As you climb higher, it tends to become cooler with the air becoming drier and the vegetation becomes dotted with heather-like shrubs. The region becomes semi-alpine with very little vegetation.

Vegetation on heath and moorland zone of Mount Kilimanjaro features Giant lobelias and senecios prominently. In fact, this zone is synonymous for this unique flora of groundsels (Senecios) and the Giant lobelias. The most prominent florae are the unique and iconic Senecios (also known as groundsels) and Giant Lobelias. Kilimanjaro’s giant Senecios and Lobelia are endemic to the region. The Senecios, which is a Latin word for “old man,” have thick weathered stems topped with large, succulent rosettes that resemble beards. Lobelias, on the other hand, look like oddly-shaped palm trees with rosettes that fold in during evenings to protect themselves from the cold temperatures at night time. Black and white crows roam around the heath and moorland zone of Mount Kilimanjaro, frequenting the camps located here. Also, noticeable birds that visit this mountain region are a few birds of prey like the crowned eagle and the lammergeyer eagle that visit this zone in search of prey.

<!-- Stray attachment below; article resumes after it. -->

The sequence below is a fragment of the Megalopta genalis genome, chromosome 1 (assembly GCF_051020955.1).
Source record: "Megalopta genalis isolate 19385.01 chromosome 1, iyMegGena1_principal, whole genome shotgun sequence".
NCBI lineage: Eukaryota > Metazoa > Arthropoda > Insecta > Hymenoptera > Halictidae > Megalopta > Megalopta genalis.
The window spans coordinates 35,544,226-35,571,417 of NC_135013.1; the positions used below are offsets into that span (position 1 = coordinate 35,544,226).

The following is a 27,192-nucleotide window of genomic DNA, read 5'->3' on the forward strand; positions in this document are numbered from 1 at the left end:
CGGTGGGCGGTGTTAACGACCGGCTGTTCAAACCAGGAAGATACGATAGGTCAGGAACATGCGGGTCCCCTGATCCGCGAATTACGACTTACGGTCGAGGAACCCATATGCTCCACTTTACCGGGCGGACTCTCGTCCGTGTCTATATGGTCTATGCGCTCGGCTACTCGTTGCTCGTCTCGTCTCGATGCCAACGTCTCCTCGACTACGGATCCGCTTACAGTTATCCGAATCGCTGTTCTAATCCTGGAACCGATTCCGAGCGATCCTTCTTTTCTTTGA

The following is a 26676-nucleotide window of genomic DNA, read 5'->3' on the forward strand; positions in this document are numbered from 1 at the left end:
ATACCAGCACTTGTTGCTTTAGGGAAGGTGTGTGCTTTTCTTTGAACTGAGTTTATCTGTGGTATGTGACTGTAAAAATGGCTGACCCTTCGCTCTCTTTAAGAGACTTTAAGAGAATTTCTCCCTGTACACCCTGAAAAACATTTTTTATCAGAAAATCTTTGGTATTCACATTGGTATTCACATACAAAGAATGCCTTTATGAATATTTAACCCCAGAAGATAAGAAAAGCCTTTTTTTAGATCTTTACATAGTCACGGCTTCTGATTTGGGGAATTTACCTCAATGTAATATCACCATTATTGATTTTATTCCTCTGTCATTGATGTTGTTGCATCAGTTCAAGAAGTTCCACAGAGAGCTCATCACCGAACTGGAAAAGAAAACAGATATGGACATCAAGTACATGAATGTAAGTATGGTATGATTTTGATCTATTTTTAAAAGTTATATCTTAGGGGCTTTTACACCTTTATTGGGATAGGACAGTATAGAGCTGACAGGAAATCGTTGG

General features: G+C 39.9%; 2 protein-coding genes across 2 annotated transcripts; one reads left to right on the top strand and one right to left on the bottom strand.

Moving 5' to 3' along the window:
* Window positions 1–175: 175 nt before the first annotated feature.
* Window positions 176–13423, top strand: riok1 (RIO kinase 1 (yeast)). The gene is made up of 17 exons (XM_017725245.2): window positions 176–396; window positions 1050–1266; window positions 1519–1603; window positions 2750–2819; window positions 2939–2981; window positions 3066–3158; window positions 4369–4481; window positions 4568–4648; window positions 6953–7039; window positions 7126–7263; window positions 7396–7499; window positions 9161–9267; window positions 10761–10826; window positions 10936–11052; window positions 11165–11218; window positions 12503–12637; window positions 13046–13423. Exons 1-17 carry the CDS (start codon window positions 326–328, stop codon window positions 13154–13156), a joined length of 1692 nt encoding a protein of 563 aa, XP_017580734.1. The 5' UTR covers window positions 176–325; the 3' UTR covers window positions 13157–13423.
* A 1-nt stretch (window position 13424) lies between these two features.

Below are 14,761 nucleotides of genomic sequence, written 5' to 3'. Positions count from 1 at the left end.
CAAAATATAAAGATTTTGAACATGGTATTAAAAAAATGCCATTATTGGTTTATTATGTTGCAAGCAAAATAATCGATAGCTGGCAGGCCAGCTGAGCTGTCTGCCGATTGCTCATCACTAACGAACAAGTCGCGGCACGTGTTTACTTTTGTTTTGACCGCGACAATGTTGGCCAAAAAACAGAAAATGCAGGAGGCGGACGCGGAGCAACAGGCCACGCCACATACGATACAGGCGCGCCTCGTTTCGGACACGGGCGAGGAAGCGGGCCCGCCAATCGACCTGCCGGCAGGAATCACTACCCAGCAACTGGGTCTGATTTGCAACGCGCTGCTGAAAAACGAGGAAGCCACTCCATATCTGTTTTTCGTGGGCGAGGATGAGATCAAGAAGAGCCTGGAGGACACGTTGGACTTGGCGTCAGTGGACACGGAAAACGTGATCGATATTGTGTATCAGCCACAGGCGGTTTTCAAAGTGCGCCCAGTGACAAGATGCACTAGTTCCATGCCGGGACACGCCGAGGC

Current weather conditions for Mount Kilimanjaro’s heath zone can be found here.

Moorland zone Kilimanjaro

Alpine Desert Zone

Altitude: 13,200 to 16,500 ft (4,000 to 5,000 m)
Precipitation: 10 in (250 mm)

DAY TEMPS: 30s – 40s F
NIGHT TEMPS: 10s – 30s F